May 23, 2019

MBNA gives $2.5 million to museum > Money will speed development of Farnsworth’s Wyeth Center and gallery

ROCKLAND — MBNA America has pledged $2.5 million to the William A. Farnsworth Art Museum and Library’s planned Maine Wyeth Center.

The Wyeth Center and gallery is to be located in the former Pratt Memorial Church and will house a permanent collection of works by three generations of the Wyeth family: N.C., Andrew and Jamie Wyeth. A study center for the artists’ works also is planned.

Although the current schedule calls for the Maine Wyeth Center to be ready by 1998, museum director Christopher Crossman speculated Monday that “maybe this will enable us to get this moving ahead a little sooner. Although 1998 is still the projected date for the grand opening, we may be able to do something as early as next summer.”

MBNA Senior Vice President David Spartin said the company had worked with the Farnsworth for some time on the grant. He noted that the company has a strong interest in the Wyeth works because of their connection to Maine, where the company operates in five locations, and to the Brandywine Valley in Delaware, where the company’s corporate headquarters are located.

MBNA has contributed to local arts and historic preservation projects since expanding its marketing and customer service into Maine in 1992.

Besides helping with the overall project, Crossman said the MBNA grant, which will be made over the next five years, will enable the museum to devote “special attention to programs for children and families.”

The museum purchased the 100-year-old church last summer, a few months after the Wyeth family announced its choice of the Farnsworth as the future repository of the Maine work of Andrew Wyeth, his father, N.C. Wyeth, and his son, Jamie Wyeth. The church is across the street from the Farnsworth Museum and Homestead in downtown Rockland.

Andrew Wyeth, 78, one of the most famous of contemporary American artists and a summer resident of an island off Port Clyde, has used Maine settings and people as his subjects since his youth. His Maine works are hung in museums throughout the world. The Wyeth gallery and study center is expected to serve as a magnet for art scholars and Wyeth aficionados.

The Wyeth collection contains tempera paintings, watercolors, drybrush paintings, drawings and studies that span his career in Maine. The paintings and support materials will come from the private collection of Andrew and Betsy Wyeth.

Crossman emphasized that the Maine Wyeth Center would provide “an unparalleled opportunity to observe and study a great artist’s working and its evolution over more than half a century. … It’s almost like looking over the artist’s shoulder as he works.”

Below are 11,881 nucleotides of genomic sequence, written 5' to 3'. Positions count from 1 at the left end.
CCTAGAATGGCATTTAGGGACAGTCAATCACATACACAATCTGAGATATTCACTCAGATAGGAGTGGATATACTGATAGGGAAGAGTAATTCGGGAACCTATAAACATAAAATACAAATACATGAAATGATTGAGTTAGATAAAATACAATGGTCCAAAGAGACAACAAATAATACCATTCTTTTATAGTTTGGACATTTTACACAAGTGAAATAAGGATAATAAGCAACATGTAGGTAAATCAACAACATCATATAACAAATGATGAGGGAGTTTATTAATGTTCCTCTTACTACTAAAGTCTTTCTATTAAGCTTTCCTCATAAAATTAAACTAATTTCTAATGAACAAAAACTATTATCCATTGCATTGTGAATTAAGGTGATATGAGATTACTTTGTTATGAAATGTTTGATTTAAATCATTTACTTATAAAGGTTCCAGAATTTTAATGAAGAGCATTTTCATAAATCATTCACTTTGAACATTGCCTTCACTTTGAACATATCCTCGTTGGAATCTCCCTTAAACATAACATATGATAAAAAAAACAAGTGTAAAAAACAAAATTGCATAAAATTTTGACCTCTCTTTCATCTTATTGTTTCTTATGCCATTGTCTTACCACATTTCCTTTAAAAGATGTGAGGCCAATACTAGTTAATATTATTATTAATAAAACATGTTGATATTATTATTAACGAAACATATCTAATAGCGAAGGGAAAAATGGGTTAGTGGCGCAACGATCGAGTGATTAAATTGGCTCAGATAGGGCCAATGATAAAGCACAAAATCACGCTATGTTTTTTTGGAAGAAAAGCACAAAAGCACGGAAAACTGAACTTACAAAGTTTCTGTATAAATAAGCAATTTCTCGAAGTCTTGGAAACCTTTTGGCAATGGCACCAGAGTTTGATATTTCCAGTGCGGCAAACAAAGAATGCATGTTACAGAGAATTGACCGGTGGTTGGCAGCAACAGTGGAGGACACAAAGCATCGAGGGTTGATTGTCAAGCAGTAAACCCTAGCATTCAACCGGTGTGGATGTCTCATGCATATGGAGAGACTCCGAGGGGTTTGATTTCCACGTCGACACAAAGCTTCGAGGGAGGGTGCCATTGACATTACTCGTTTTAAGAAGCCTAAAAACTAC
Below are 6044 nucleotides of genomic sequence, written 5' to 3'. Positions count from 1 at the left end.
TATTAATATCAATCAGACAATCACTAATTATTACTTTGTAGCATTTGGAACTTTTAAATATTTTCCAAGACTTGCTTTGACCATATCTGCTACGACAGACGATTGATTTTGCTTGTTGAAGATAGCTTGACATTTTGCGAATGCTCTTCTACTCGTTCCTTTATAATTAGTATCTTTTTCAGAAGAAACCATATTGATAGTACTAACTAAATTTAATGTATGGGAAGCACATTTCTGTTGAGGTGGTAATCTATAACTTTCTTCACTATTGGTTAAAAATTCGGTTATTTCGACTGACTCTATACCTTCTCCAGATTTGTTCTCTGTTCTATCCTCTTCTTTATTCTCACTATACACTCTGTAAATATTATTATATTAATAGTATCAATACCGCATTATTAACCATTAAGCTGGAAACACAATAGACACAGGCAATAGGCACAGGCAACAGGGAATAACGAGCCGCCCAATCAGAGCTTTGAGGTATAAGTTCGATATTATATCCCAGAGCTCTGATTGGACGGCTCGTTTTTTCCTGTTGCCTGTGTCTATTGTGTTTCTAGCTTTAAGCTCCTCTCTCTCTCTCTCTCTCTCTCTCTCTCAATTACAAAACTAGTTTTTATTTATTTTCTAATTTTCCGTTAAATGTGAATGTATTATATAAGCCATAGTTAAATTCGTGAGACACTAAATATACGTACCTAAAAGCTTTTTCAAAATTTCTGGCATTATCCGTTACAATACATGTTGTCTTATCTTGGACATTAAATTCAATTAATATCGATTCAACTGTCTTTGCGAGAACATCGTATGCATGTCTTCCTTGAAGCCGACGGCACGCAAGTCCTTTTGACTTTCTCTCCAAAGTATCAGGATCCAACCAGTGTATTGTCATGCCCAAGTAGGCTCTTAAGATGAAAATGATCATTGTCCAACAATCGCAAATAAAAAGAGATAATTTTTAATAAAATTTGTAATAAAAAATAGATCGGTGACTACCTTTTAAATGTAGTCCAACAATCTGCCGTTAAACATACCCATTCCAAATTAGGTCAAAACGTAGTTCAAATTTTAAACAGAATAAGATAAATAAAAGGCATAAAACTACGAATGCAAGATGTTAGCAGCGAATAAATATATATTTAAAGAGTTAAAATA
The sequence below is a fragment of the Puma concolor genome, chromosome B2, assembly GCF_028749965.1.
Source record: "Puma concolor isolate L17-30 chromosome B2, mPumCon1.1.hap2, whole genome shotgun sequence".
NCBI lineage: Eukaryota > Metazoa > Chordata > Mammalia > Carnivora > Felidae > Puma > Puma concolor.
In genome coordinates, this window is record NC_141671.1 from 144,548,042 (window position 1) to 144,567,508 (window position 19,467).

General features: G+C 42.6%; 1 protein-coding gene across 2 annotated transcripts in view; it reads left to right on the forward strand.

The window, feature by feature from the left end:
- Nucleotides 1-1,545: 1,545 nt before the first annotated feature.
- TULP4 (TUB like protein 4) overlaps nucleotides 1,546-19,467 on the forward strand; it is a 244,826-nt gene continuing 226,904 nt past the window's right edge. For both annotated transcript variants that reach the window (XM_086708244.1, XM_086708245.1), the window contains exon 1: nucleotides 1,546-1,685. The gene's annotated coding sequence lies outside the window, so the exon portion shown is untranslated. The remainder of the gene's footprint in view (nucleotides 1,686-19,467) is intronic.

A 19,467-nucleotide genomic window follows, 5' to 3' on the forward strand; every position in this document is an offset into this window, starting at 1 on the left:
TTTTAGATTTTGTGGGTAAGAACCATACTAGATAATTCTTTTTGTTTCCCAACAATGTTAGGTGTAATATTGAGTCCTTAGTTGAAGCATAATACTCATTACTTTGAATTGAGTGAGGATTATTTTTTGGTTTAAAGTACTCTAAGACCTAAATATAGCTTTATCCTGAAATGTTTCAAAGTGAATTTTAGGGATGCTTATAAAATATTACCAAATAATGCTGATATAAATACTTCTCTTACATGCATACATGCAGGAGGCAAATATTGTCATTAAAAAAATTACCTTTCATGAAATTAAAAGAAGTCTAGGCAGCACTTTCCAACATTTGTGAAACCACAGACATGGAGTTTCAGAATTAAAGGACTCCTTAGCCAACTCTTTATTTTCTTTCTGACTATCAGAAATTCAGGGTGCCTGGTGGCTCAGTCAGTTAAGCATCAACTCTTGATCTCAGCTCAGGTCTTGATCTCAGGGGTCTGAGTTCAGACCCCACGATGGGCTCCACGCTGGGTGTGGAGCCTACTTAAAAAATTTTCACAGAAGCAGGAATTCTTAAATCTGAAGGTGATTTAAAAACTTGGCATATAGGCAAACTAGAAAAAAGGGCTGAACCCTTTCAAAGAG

The Farnsworth already owns more than 40 works by Wyeth family members, many on permanent display. The museum showing of the Wyeth Collection in the summer of 1994 attracted thousands.

The museum also owns the former Olson House in nearby Cushing. The house is the setting for one of Wyeth’s most famous works, “Christina’s World,” and for many other paintings created between 1939 and 1969. The museum featured Wyeth’s Olson House works in the summer of 1995.

“It’s exciting news and it’s wonderful news for the Wyeth Center and the Wyeth family,” Crossman said. “We’re very grateful to the company and very honored to be chosen as a recipient of a grant like this.”

The Pratt Memorial Methodist Church was built in 1870. The church nave has more than 10,000 square feet of space that will be devoted to exhibition and support areas. The museum has begun work on the exterior of the building. The MBNA grant will accelerate plans for interior renovations.

“We think this gallery will be very worthwhile to the region,” Shane Flynn, MBNA vice president, said Monday.

Spartin said the company had business relationships with more than 100 art museums and organizations, including the American Museum of Natural History, American Museum of Folk Art, Salvador Dali Museum, the Guggenheim, the San Francisco Art Museum and the International Sculptor Museum.

“We believe in giving back to the communities where we are located,” Spartin said.

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